At 1906, a determination is made regarding whether a measurement of VI or VII is desirable. A computing component and/or control component can facilitate a determination of which measurement is desirably taken (and which voltages to deliver to the MEMS cantilevers). If VI is desirably measured, at 1908 such measurement is completed. If VII is desirably measured, at 1910 such measurement is completed. At 1912, a determination is made regarding whether a sufficient number of measurements have been obtained. For example, in a non-contact modality, ten measurements (five of VI and five of VII) may be required to facilitate robust characterization of a pair of VLSI circuit interconnects. Alternatively, in a contact modality, five measurements of either VI and VII may be necessary to robustly characterize capacitance of VLSI circuit interconnects. If more measurements are desirable, the methodology repeats. If sufficient measurements have been taken, then at 1914 capacitance measurements can be calculated. Equations discussed supra can be employed in connection with calculating capacitance.
What has been described above includes examples of the present invention. It is, of course, not possible to describe every conceivable combination of components or methodologies for purposes of describing the present invention, but one of ordinary skill in the art may recognize that many further combinations and permutations of the present invention are possible. Accordingly, the present invention is intended to embrace all such alterations, modifications and variations that fall within the spirit and scope of the appended claims. Furthermore, to the extent that the term “includes” is used in either the detailed description or the claims, such term is intended to be inclusive in a manner similar to the term “comprising” as “comprising” is interpreted when employed as a transitional word in a claim.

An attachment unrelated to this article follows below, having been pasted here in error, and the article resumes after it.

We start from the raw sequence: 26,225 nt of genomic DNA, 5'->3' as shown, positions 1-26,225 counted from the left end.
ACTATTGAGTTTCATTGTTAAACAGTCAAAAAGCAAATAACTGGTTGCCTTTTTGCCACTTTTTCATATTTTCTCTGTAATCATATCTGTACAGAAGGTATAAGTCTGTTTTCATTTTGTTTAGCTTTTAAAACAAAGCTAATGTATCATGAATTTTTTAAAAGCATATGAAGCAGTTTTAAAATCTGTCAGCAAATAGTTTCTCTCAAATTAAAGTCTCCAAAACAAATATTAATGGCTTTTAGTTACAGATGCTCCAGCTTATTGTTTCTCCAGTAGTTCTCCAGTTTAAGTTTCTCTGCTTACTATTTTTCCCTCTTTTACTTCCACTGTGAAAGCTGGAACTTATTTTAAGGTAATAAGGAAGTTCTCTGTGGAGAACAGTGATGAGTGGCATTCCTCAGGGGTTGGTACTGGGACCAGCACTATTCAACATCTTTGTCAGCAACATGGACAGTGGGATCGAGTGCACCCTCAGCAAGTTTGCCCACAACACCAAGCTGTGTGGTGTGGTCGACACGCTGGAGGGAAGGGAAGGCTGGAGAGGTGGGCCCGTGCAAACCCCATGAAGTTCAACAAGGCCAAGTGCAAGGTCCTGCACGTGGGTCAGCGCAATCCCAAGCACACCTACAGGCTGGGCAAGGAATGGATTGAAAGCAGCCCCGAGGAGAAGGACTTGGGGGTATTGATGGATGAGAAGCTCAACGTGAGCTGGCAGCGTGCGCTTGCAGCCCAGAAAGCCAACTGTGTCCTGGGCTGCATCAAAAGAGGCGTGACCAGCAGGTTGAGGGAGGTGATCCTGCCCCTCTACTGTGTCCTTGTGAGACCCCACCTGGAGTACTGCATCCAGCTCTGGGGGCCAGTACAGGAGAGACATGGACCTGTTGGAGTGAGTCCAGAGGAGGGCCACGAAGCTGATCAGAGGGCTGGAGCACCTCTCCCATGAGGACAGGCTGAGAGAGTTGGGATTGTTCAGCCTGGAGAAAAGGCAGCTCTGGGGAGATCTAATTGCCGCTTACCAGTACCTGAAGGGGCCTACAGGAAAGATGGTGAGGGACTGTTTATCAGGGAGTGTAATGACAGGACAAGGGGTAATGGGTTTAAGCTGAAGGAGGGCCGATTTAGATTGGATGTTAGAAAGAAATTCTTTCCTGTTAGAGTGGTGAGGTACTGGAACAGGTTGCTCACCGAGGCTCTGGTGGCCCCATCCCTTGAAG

|Cited Patent||Filing date||Publication date||Applicant||Title|
|US5610833||Sep 25, 1995||Mar 11, 1997||Hewlett-Packard Company||Computer-aided design methods and apparatus for multilevel interconnect technologies|
|US5804709 *||Feb 7, 1995||Sep 8, 1998||International Business Machines Corporation||Cantilever deflection sensor and use thereof|
|US5959459||Dec 10, 1996||Sep 28, 1999||International Business Machines Corporation||Defect monitor and method for automated contactless inline wafer inspection|
|US5963043||Sep 17, 1997||Oct 5, 1999||International Business Machines Corporation||Method and apparatus for characterized parasitic capacitance between integrated-circuit interconnects|
|US6038384||Dec 12, 1997||Mar 14, 2000||Vlsi Technology, Inc.||Input slope timing analysis and non-linear delay table optimization|
|US6086238||Oct 7, 1996||Jul 11, 2000||International Business Machines Corporation||Method and system for shape processing within an integrated circuit layout for parasitic capacitance estimation|
|US6172506 *||Jul 15, 1997||Jan 9, 2001||Veeco Instruments Inc.||Capacitance atomic force microscopes and methods of operating such microscopes|
|US6293698||Oct 4, 1995||Sep 25, 2001||Advanced Micro Devices, Inc.||Method for precise temperature sensing and control of semiconductor structures|
|US6708132 *||Jun 2, 2000||Mar 16, 2004||Interscience, Inc.||Microsystems integrated testing and characterization system and method|
|U.S. Classification||324/750.16, 324/719, 324/762.03, 324/755.07, 324/754.27|
|Cooperative Classification||G01R31/2853, G01R31/303|
|Apr 24, 2006||AS||Assignment|
Owner name: SIPROSYS, INC., CALIFORNIA
Free format text: ASSIGNMENT OF ASSIGNORS INTEREST;ASSIGNORS:ARORA, NARAIN D.;PIROGOVA, RIMMA A.;REEL/FRAME:017515/0447
Effective date: 20031105
|Mar 15, 2010||REMI||Maintenance fee reminder mailed|
|May 13, 2010||FPAY||Fee payment|
Year of fee payment: 4
|May 13, 2010||SULP||Surcharge for late payment|
|Aug 23, 2010||AS||Assignment|
Owner name: SITERRA MALAYSIA SDN. BHD., MALAYSIA
Free format text: TRANSFER OF PATENT RIGHTS;ASSIGNOR:SIPROSYS INC.;REEL/FRAME:025017/0906
Effective date: 20090817
Owner name: SILTERRA MALAYSIA SDN. BHD., MALAYSIA
Free format text: TRANSFER OF PATENT RIGHT;ASSIGNOR:SIPROSYS INC.;REEL/FRAME:025216/0377
Effective date: 20090817
|Mar 21, 2014||REMI||Maintenance fee reminder mailed|
|Aug 11, 2014||PRDP||Patent reinstated due to the acceptance of a late maintenance fee|
Effective date: 20140815
|Aug 15, 2014||FPAY||Fee payment|
Year of fee payment: 8